Neither rain, nor fog, nor gloom of night can induce many Delaware drivers to switch on their headlights.

Unwillingness to comply with that simple and quite reasonable rule of the road is symptomatic of what longtime residents recognize as a massive deterioration over the past several years in the performance of those who travel on the state's highways.

Literally every time one ventures out, they are certain to experience speeding, tailgating, improper passing, lane jumping and a host of other violations -- either as a witness or a perpetrator. Those are so commonplace that aggressive driving and the use of an obscene gesture to signal that the driver knows

but doesn't care about having made a dangerous maneuver are the subjects of commonplace humor.

But there is nothing funny about it.

During 2003, according to Delaware State Police, 145 people died on state roads and streets; 8,895 were injured. In all, there were 21,019 traffic 'accidents'.

A bit of perspective: On average, there was one murder every 12 days -- one highway fatality every 2 days. There was one violent crime every 94 minutes -- one traffic injury every 59 minutes.

It doesn't take much insight to imagine the public outcry and the demand for immediate and drastic

Yellow caution lights are typically taken as a signal to 'step on it' to get through the intersection or complete a turn.

response if the state's criminals were as destructive  of human life and physical wellbeing as are its drivers.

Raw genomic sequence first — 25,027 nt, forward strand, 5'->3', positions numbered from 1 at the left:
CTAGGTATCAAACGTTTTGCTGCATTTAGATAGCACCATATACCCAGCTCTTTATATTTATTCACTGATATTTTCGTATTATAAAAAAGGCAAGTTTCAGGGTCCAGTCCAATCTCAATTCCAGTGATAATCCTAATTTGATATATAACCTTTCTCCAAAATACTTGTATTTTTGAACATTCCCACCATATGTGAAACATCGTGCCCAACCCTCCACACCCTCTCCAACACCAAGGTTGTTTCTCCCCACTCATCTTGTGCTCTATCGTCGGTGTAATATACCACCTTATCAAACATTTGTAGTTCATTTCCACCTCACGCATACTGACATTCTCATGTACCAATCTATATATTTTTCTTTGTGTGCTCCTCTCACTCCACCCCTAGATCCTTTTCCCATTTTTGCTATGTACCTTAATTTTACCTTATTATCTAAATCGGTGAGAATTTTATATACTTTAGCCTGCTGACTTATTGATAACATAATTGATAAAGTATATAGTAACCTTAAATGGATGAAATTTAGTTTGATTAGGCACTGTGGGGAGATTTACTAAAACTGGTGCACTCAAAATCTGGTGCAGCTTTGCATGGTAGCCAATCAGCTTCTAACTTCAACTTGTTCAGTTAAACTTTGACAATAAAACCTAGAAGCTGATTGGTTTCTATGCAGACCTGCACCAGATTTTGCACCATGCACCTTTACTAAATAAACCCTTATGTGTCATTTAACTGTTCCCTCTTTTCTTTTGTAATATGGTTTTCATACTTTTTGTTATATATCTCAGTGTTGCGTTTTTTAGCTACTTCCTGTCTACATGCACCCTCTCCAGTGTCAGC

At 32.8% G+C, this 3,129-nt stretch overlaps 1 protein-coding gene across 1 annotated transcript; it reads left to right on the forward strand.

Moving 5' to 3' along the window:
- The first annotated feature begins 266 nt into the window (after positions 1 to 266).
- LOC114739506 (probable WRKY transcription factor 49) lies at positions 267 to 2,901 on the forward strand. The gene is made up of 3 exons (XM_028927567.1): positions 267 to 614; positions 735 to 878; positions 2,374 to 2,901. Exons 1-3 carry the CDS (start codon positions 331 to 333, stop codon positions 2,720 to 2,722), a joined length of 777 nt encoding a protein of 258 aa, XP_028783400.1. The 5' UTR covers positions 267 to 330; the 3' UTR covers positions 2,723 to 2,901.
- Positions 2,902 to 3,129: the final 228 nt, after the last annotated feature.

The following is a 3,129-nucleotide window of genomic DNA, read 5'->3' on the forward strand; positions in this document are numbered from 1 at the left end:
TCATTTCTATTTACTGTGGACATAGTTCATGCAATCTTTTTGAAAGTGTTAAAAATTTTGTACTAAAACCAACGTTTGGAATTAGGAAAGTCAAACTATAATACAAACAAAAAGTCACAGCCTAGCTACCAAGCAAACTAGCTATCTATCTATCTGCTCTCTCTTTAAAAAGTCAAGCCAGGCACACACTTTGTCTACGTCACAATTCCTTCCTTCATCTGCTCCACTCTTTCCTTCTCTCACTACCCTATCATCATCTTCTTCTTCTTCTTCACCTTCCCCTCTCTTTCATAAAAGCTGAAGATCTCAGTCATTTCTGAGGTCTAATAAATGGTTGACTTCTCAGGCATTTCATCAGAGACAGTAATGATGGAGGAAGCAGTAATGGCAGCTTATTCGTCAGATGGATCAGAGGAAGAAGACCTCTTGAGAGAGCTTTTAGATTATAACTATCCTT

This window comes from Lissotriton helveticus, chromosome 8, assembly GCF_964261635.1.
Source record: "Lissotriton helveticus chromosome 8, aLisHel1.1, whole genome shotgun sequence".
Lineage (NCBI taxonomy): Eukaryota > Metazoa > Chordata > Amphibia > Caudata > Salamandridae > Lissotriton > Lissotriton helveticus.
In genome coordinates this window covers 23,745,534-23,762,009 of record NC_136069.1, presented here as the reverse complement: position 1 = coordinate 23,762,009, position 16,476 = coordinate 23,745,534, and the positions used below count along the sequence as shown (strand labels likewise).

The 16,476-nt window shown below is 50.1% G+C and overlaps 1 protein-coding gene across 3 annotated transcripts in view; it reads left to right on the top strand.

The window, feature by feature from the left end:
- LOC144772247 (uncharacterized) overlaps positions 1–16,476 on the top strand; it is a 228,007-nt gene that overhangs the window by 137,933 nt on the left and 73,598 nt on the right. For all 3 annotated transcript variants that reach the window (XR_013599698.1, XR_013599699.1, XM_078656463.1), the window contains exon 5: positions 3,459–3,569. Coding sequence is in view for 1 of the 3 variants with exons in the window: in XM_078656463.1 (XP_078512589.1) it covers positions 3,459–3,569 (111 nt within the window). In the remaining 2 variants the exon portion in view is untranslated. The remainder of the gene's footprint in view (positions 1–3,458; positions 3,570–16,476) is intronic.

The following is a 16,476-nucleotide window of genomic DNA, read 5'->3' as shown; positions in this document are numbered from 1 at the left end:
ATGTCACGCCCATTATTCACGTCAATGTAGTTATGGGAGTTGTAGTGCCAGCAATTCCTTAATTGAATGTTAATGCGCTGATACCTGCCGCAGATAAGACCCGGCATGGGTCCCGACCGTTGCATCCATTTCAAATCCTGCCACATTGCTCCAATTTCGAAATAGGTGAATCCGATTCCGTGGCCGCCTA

If there is hope of finding sanctuary in stereotyping, it's miniscule. To be sure, visitors from Pennsylvania, New Jersey and Maryland have contributed, but four out of every five drivers involved in

an 'accident' last year lived in Delaware. That was one in every 23 Delaware-licnesed drivers. Just under 3% of the vehicles involved were large trucks; 69% were cars. A quarter of the drivers were under age 25; 6.5% were 65 or older. Female drivers, who make up 51% of the state's 591,800 licensed drivers, accounted for 36.5% of its 'accidents'.

The most contributing factors most frequently listed by investigating officers were inattention to driving, 24.4%; failure to yield right-of-way, 10.7%; following too closely, 8.9%; and speeding, 6.5%.

State, county and local police agencies made 119,724 traffic arrests, including those which involved just the issuance of citations. That is roughly one for every 5 collisions. About a third of the violations were speeding; 58% were 'dangerous' moving violations; and only 3% involved driving under the influence of alcohol or other drug. Anyone will tell you the ratio would be virtually miniscule were 'near misses' and collision-potential incidents included.

Most frequently ignored signs along Delaware highways are those defining the speed limit. Both drivers and law enforce have generally allowed 10 m.p.h. and that seems to be increasing.

The Motor Vehicle Division of Delaware Department of Transportation recently added to its Web site samples of tests allegedly designed to measure driving competence. A typical example of the multiple-choice questions:

This road sign means:
Be prepared for a sharp left turn ahead Image
Watch for people crossing your path

Slow down; work zone ahead